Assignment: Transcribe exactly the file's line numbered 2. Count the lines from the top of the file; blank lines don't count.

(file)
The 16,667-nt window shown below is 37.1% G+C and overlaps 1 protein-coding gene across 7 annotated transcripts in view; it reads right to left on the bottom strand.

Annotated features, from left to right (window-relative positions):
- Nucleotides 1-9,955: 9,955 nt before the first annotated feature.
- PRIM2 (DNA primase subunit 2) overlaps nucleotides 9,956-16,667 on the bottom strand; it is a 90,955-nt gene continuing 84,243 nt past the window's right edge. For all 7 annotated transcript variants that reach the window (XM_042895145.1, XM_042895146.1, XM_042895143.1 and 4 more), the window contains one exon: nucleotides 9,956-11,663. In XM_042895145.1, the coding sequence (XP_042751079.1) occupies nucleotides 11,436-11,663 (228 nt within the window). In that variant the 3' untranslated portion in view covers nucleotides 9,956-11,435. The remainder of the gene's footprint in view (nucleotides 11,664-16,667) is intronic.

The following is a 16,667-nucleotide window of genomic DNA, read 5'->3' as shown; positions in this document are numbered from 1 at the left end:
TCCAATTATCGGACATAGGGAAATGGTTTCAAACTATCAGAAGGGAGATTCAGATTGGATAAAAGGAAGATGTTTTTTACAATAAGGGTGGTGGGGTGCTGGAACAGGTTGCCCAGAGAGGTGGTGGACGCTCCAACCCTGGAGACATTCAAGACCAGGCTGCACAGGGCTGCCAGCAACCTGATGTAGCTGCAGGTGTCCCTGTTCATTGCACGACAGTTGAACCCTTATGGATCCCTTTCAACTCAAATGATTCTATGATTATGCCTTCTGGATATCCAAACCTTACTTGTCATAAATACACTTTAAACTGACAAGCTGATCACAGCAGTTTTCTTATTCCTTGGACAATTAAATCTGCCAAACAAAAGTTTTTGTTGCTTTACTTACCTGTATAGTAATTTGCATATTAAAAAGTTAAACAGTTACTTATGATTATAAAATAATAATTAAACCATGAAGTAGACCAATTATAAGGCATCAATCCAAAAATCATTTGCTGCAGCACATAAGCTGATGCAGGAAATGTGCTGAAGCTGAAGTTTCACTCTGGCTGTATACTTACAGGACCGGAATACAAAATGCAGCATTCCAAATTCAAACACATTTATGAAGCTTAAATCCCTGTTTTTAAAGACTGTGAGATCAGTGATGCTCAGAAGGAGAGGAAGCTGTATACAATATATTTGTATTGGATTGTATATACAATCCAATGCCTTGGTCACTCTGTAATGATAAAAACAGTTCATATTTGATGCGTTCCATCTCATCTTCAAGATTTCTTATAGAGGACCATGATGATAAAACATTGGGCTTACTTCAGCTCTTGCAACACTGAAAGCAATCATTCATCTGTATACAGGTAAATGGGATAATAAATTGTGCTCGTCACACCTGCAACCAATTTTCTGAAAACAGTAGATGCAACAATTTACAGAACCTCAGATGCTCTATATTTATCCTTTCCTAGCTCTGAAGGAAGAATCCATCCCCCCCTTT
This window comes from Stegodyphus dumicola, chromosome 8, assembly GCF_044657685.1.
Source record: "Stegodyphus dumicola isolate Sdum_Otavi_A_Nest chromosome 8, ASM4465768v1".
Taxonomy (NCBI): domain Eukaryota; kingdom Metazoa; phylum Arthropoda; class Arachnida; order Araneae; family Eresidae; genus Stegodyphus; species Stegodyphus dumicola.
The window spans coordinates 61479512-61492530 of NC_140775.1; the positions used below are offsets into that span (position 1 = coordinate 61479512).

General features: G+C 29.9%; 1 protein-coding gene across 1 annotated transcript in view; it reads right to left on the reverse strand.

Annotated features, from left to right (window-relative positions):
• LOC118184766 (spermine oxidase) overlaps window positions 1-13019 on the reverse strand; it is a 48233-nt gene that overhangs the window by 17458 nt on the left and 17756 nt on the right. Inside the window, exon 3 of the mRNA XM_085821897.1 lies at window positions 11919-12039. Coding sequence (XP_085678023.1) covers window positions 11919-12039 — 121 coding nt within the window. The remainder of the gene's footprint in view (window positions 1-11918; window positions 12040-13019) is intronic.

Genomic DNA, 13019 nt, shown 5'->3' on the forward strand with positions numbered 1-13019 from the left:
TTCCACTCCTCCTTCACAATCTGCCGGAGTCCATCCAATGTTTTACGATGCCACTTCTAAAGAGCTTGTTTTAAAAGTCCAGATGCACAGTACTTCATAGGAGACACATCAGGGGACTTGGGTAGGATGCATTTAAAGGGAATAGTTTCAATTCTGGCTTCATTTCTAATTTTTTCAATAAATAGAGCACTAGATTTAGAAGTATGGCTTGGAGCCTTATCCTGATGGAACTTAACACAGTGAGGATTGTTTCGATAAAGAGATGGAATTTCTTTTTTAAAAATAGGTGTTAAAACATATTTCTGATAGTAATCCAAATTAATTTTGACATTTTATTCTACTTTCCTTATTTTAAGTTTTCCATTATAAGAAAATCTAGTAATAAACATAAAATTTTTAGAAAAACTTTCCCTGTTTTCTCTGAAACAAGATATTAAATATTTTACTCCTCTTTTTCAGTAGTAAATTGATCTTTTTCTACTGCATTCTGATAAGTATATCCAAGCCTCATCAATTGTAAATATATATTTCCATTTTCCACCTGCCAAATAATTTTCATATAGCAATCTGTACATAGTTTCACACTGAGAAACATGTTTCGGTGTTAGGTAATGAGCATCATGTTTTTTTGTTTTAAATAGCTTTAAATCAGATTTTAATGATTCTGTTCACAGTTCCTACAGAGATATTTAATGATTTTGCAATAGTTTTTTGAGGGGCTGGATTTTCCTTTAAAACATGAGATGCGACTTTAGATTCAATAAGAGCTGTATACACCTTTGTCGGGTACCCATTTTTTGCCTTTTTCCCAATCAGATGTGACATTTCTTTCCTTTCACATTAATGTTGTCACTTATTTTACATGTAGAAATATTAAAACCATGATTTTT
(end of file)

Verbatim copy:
Annotated features, from left to right (window-relative positions):